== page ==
Is ADR the Same as Dubbing in Film?
When it comes to filmmaking, the use of sound and sound design can greatly impact the outcome of your finished film projects. If you’re new to filmmaking, you’ve probably heard terms like looping, dubbing, ADR, and other terminology. In reference to the sounds that are used in films and wondered what they all mean. Perhaps you’ve even wondered, “Is ADR the same as dubbing in film?” or are they different?
As we take a look at the difference between ADR and dubbing, we’ll also cover some other common terms used in filmmaking sound design.
What is ADR?
ADR stands for Automatic Dialogue Replacement. Which represents the replacement of original dialogue with a new dialogue. The original film dialogue could be replaced for a variety of reasons or purposes.
Sometimes it’s to cover up a mistake that was made. Sometimes it’s to change the sound of the original voice that was recorded. Sometimes it’s because the original dialogue had something interfering.
Such as a plane flying over above or an appliance kicking on at precisely the wrong time.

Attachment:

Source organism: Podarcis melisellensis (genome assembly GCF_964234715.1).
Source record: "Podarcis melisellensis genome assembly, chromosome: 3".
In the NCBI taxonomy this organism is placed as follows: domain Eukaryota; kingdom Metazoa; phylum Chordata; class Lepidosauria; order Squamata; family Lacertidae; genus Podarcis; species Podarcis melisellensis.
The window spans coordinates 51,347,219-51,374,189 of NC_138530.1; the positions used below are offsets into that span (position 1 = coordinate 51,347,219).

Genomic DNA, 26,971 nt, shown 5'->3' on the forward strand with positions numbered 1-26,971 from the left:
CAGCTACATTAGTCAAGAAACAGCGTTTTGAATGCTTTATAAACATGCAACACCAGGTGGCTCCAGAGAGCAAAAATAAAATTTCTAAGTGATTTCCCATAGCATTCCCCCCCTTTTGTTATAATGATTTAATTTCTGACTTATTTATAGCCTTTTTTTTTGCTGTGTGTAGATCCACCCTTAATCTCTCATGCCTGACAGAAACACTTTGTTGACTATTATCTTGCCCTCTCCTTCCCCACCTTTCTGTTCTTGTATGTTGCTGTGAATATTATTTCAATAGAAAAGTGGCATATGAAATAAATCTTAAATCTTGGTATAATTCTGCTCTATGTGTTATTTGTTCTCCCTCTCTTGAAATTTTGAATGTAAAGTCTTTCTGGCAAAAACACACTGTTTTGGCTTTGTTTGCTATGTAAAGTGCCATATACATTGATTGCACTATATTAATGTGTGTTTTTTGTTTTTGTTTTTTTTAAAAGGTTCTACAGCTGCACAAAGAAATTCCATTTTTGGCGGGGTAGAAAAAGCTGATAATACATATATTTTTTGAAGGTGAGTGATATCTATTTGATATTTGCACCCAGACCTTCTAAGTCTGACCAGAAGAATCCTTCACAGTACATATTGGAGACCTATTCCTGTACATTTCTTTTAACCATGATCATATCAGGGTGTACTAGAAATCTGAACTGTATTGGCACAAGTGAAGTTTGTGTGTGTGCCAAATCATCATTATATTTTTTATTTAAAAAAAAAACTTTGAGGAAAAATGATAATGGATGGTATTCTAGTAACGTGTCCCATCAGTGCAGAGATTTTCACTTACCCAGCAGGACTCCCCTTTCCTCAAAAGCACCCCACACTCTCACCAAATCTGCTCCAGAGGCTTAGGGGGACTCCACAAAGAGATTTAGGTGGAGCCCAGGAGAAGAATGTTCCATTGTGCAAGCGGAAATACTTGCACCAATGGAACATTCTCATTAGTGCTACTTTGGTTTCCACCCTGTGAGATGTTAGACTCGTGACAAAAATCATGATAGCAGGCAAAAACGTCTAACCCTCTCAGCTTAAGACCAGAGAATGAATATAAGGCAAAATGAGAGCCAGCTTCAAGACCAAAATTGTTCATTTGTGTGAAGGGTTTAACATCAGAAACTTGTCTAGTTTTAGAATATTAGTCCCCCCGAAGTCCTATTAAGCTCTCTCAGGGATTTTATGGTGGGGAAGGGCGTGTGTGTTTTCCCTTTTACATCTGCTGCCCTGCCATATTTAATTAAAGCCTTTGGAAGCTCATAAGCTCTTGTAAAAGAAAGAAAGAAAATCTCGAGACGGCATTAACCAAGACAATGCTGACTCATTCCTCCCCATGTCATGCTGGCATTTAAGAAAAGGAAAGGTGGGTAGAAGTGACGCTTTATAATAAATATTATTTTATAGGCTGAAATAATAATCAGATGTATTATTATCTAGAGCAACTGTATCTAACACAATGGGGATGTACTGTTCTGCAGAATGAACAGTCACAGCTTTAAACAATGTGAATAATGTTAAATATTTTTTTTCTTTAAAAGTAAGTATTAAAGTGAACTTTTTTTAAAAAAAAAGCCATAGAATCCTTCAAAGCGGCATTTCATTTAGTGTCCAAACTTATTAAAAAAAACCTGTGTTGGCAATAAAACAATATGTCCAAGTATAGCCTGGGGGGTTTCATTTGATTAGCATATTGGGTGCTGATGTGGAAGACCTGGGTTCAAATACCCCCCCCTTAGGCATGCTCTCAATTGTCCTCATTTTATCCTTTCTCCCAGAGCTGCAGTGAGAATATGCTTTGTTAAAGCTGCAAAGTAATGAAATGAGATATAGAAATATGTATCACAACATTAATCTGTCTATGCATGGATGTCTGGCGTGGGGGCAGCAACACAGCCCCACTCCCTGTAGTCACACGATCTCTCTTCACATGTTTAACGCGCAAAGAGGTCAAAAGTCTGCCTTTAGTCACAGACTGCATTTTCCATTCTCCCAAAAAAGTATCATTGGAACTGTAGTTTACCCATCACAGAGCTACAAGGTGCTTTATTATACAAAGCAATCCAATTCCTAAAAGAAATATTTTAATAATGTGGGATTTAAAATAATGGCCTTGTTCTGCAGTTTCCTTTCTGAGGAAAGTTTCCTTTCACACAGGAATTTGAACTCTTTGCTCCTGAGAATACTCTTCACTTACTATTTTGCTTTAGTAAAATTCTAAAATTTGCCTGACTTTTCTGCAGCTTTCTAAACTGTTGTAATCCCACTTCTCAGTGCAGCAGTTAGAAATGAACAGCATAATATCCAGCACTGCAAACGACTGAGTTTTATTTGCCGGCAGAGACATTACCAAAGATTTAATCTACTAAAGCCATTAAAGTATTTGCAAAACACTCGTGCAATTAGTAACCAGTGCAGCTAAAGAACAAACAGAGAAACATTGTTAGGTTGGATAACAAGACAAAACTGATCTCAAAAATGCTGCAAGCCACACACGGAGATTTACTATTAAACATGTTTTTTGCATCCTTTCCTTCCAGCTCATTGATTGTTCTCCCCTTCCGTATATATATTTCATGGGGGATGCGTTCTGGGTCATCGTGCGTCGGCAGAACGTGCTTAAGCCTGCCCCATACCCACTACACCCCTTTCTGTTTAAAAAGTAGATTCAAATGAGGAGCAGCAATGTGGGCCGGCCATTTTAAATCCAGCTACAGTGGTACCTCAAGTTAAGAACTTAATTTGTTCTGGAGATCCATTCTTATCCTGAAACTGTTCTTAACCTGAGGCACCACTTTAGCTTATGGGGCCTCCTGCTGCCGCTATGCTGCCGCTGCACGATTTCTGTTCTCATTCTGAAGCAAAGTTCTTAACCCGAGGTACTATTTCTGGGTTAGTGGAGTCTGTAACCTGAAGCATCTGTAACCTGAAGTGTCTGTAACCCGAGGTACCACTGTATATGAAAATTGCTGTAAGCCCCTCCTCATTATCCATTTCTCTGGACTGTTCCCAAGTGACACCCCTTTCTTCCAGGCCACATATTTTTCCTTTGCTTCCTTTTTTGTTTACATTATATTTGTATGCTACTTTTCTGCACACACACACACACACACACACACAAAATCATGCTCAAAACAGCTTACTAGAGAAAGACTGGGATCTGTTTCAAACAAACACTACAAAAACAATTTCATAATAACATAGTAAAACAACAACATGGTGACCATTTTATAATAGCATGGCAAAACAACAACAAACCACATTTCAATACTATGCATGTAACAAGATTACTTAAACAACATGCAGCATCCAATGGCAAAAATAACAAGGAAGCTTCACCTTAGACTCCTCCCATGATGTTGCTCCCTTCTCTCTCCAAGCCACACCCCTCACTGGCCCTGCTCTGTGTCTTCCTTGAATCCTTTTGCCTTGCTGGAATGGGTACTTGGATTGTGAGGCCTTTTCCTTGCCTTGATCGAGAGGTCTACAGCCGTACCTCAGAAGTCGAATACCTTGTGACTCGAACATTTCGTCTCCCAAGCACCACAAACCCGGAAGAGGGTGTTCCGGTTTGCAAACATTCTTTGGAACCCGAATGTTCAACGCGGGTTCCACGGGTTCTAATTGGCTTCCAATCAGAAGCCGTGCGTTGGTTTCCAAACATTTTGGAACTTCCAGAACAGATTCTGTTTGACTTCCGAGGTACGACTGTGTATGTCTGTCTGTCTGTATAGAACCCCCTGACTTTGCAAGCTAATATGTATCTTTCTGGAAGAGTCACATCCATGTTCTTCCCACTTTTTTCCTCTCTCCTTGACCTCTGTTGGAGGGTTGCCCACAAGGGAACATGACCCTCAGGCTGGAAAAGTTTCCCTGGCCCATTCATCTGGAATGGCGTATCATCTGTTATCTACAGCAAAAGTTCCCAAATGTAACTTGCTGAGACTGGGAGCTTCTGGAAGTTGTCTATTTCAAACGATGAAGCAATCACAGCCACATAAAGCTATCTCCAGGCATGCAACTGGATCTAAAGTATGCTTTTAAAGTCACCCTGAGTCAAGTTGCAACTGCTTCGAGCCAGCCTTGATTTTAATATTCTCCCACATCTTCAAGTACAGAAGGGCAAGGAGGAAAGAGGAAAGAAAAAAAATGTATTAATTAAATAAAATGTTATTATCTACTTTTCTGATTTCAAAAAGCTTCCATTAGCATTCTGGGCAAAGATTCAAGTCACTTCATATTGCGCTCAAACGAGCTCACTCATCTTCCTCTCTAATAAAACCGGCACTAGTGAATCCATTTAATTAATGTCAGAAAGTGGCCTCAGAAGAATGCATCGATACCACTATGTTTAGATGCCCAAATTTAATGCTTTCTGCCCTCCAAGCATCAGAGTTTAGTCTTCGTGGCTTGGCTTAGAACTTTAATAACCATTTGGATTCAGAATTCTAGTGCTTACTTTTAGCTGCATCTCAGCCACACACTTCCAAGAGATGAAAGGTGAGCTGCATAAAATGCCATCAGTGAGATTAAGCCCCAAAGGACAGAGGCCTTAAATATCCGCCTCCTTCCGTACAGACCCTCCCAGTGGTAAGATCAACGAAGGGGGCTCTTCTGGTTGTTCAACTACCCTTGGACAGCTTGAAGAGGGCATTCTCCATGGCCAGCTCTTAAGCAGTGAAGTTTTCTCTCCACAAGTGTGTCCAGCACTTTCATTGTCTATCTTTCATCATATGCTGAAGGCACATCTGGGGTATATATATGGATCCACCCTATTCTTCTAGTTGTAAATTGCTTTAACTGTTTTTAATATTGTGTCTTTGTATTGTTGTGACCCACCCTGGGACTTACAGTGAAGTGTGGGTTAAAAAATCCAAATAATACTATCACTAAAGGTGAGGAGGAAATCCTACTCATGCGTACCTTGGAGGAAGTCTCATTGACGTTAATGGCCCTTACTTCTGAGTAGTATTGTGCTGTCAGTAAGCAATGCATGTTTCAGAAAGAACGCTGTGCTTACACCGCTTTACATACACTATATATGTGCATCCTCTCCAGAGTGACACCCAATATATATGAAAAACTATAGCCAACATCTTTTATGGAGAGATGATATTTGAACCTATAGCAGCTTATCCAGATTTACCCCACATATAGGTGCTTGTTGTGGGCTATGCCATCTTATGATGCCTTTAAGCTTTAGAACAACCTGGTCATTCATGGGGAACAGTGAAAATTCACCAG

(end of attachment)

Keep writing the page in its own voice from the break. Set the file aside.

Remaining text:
What is Dubbing?
Dubbing is the process of recreating the film dialogue in a completely different language than it was in the first film. For example, a film may be recorded in English and then dubbed in Spanish.
If the original actors spoke in English, the dubbing process to Spanish will include attempting to recreate the original mood and emotions of the actor that played in the film.
While using the new language to deliver the content. It’s an incredibly challenging process that is less widely used now than it was several decades ago.
Is ADR the Same as Dubbing?
So, getting back to the original question, “Is ADR the same as dubbing in film?” The short answer is, “no.” Dubbing may be a form of ADR, but not all ADR is dubbing. Make sense?
With ADR, the purpose of the ADR is to fix a problem that occurred with the original dialogue. The actor aims to perform the dialogue replacement at precisely the same speed, and tone. That was originally used so that their lips align with the sound when complete.
The process is challenging, but not as challenging as dubbing which represents the attempt to replace the original dialogue with a completely different language.
Unlike ADR, dubbing is more of an attempt to have a film be valuable in another language. The goal is to recreate in the new language with the original emotions and feels. As well as the same pacing as the original sound which can be incredibly difficult.
Is ADR the same as dubbing in film? Not exactly!